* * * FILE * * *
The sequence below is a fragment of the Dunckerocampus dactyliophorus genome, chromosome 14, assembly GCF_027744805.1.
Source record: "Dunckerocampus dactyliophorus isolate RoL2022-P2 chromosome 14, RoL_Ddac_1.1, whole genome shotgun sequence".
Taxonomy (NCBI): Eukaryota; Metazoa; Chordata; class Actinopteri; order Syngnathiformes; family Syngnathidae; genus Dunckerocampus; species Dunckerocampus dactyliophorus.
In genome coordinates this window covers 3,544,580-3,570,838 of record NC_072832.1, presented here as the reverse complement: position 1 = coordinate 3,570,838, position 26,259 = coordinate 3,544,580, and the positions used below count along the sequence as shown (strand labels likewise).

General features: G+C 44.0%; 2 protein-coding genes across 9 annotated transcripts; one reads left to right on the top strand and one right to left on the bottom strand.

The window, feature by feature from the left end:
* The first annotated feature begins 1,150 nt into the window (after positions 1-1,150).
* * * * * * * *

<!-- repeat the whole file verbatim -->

The sequence below is a fragment of the Dunckerocampus dactyliophorus genome, chromosome 14, assembly GCF_027744805.1.
Source record: "Dunckerocampus dactyliophorus isolate RoL2022-P2 chromosome 14, RoL_Ddac_1.1, whole genome shotgun sequence".
Taxonomy (NCBI): Eukaryota; Metazoa; Chordata; class Actinopteri; order Syngnathiformes; family Syngnathidae; genus Dunckerocampus; species Dunckerocampus dactyliophorus.
In genome coordinates this window covers 3,544,580-3,570,838 of record NC_072832.1, presented here as the reverse complement: position 1 = coordinate 3,570,838, position 26,259 = coordinate 3,544,580, and the positions used below count along the sequence as shown (strand labels likewise).

General features: G+C 44.0%; 2 protein-coding genes across 9 annotated transcripts; one reads left to right on the top strand and one right to left on the bottom strand.

The window, feature by feature from the left end:
* The first annotated feature begins 1,150 nt into the window (after positions 1-1,150).